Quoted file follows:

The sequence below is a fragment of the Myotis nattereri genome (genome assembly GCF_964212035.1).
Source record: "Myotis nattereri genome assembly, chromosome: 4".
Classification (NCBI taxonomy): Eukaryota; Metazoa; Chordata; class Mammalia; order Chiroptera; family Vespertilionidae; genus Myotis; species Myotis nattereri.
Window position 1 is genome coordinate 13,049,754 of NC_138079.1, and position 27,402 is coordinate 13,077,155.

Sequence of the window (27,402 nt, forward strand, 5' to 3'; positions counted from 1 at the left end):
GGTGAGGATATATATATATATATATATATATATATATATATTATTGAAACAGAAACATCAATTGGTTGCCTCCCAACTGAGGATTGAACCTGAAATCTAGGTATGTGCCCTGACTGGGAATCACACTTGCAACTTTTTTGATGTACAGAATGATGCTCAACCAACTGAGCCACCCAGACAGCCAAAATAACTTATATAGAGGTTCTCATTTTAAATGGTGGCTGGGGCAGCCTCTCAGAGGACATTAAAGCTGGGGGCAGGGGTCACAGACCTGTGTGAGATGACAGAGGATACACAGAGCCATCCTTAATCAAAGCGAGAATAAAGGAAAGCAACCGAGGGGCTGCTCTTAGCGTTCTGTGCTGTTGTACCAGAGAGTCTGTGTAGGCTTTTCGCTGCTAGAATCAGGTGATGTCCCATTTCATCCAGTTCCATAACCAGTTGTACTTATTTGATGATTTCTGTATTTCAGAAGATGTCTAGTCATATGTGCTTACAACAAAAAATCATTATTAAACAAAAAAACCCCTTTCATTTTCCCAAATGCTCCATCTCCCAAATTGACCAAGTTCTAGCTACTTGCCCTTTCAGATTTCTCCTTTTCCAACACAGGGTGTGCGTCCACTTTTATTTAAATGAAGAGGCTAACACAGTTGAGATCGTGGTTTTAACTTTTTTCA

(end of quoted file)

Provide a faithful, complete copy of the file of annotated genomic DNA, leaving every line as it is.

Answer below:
The sequence below is a fragment of the Myotis nattereri genome (genome assembly GCF_964212035.1).
Source record: "Myotis nattereri genome assembly, chromosome: 4".
Classification (NCBI taxonomy): Eukaryota; Metazoa; Chordata; class Mammalia; order Chiroptera; family Vespertilionidae; genus Myotis; species Myotis nattereri.
Window position 1 is genome coordinate 13,049,754 of NC_138079.1, and position 27,402 is coordinate 13,077,155.

Sequence of the window (27,402 nt, forward strand, 5' to 3'; positions counted from 1 at the left end):
GGTGAGGATATATATATATATATATATATATATATATATATTATTGAAACAGAAACATCAATTGGTTGCCTCCCAACTGAGGATTGAACCTGAAATCTAGGTATGTGCCCTGACTGGGAATCACACTTGCAACTTTTTTGATGTACAGAATGATGCTCAACCAACTGAGCCACCCAGACAGCCAAAATAACTTATATAGAGGTTCTCATTTTAAATGGTGGCTGGGGCAGCCTCTCAGAGGACATTAAAGCTGGGGGCAGGGGTCACAGACCTGTGTGAGATGACAGAGGATACACAGAGCCATCCTTAATCAAAGCGAGAATAAAGGAAAGCAACCGAGGGGCTGCTCTTAGCGTTCTGTGCTGTTGTACCAGAGAGTCTGTGTAGGCTTTTCGCTGCTAGAATCAGGTGATGTCCCATTTCATCCAGTTCCATAACCAGTTGTACTTATTTGATGATTTCTGTATTTCAGAAGATGTCTAGTCATATGTGCTTACAACAAAAAATCATTATTAAACAAAAAAACCCCTTTCATTTTCCCAAATGCTCCATCTCCCAAATTGACCAAGTTCTAGCTACTTGCCCTTTCAGATTTCTCCTTTTCCAACACAGGGTGTGCGTCCACTTTTATTTAAATGAAGAGGCTAACACAGTTGAGATCGTGGTTTTAACTTTTTTCA